As we reported in our 2017 trends report, there’s a move toward a blend of structural form mixed with wilder, less restrained elements. This “I want to live here” garden (it belongs to Vogue editor Anna Wintour) with its mound of lightly clipped boxwoods that meet a meadow-like front lawn is just what we’re talking about.
One of the easiest way to get this style is with hedges and masses of shrubs that look as impressive either left unsheared or lightly sheared as they do tightly clipped. You get all the benefits that hedges provide–height, scale, privacy, wildlife magnet–without the impact of formal, horizontal lines.
Here are a few shrubs that’ll give you this kind of seductive soft structure.
A handsome male evergreen holly with a natural pyramidal form creates a superb hedge, screen or windbreak when planted in mass. Reaches up 12 ft. tall and 8 ft. wide. Full sun. Zone: 7 – 9
Exceptionally handsome, shiny, deep green foliage has a tidy, clean appearance. Adapts well to occasional pruning to control size and form. Reaches up to 10 ft. tall and 8 ft. wide in 10 years. Partial to full sun. Zone: 7 -11
The first podocarpus tree with distinctive blue foliage! One of the most beautiful and decorative pyramidal conifers for the South. Excellent screen or hedge. Slow to 25 ft. tall and wide. Partial to full sun. Zone: 9 – 10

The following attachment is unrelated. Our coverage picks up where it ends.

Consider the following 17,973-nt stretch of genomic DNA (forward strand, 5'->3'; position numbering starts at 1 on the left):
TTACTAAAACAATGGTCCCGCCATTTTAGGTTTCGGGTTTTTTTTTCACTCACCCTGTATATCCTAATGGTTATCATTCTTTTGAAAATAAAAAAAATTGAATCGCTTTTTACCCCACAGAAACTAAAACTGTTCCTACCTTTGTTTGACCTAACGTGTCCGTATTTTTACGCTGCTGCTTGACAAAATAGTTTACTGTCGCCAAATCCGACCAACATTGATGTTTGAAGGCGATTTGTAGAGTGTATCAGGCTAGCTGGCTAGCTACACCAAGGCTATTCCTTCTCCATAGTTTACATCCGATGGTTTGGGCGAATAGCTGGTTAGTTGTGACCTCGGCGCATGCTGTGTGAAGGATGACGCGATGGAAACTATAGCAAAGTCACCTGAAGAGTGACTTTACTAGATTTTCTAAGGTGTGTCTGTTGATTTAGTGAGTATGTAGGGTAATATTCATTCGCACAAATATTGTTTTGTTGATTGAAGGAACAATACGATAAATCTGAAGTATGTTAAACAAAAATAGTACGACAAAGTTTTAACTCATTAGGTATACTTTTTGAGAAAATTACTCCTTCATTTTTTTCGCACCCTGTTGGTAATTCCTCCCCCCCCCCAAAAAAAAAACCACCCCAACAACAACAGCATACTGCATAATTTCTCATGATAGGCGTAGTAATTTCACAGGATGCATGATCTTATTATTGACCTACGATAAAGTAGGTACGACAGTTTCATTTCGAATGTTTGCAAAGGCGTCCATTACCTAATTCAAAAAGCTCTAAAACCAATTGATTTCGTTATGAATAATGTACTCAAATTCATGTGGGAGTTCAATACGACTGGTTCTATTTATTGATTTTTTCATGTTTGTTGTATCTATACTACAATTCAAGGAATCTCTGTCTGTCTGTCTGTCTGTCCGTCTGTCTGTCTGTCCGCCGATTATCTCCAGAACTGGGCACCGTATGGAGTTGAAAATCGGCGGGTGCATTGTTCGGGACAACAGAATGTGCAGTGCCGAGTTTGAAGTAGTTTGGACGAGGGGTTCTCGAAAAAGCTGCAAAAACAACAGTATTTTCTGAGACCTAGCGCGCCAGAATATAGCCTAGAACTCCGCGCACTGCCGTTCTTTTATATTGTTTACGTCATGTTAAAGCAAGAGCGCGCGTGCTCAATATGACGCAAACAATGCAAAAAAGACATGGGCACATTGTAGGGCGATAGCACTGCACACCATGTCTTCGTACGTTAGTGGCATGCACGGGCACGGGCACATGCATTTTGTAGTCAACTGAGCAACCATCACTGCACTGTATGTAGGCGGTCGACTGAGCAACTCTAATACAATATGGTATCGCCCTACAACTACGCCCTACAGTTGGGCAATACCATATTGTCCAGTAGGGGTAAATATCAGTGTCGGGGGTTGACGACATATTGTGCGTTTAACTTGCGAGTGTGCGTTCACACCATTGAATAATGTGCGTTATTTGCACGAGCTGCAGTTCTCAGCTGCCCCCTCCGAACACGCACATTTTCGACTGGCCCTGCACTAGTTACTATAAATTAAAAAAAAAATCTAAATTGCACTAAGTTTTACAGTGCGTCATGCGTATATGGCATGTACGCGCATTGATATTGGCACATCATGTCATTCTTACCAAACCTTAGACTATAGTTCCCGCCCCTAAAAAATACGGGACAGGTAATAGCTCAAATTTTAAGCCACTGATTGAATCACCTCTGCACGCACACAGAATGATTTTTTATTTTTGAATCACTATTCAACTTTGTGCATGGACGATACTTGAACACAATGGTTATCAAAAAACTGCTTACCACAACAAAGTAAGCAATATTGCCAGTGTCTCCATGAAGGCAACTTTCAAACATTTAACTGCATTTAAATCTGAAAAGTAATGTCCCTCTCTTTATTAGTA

A perfect cone-shaped dwarf conifer displaying dense green needles which are soft to the touch. Plant a line of them for a sturdy, thick hedge. Reaches up to 8 ft. tall and 5 ft. wide in natural form. Partial to full sun. Zone: 2 – 8
Where boxwood is a bother, this is a perfect waterwise, fuss-free sub. Provides year-round beauty and natural rounded shape that seldom needs pruning. Reaches up to 4 ft. tall and wide. Partial to full sun. Zone: 6 – 8
Upright, cone-shaped habit makes it an excellent candidate for mass planting to create a free-form or shaped hedge. Moderate grower, reaches 5 ft. tall, 3 ft. wide. Partial to full sun. Zone: 4 – 9